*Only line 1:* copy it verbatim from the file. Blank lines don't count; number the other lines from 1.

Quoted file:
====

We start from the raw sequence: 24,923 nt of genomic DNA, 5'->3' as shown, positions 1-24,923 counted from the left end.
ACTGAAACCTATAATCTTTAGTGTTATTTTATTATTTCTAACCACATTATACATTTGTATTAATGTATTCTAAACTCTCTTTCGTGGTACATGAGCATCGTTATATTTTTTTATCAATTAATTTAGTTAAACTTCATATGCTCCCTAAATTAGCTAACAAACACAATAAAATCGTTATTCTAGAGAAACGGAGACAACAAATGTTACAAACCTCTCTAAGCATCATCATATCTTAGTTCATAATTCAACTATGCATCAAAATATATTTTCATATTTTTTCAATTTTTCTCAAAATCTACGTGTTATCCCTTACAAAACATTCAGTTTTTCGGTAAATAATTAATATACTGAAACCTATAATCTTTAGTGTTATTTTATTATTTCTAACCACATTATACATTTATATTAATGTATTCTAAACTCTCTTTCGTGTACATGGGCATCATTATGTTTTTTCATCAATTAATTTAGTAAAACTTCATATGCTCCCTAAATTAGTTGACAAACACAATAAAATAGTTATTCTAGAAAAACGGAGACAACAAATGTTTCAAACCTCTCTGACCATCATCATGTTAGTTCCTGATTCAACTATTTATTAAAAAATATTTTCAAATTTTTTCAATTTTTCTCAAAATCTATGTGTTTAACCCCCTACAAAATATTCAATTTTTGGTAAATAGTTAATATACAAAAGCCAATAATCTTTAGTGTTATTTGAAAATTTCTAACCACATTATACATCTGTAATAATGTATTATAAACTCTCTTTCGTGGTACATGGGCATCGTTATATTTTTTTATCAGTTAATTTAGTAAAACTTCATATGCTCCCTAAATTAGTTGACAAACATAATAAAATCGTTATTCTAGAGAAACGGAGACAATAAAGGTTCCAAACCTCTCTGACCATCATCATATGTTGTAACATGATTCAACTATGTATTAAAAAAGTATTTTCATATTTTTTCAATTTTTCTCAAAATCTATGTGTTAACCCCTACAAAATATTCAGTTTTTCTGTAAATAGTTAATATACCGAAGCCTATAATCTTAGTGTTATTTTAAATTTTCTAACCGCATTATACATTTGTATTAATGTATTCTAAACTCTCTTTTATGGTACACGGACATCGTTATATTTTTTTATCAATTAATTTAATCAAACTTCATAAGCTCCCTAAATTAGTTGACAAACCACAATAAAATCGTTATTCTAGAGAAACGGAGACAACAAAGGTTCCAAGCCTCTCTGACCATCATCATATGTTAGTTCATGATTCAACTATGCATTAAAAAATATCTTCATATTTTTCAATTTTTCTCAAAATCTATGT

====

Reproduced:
We start from the raw sequence: 24,923 nt of genomic DNA, 5'->3' as shown, positions 1-24,923 counted from the left end.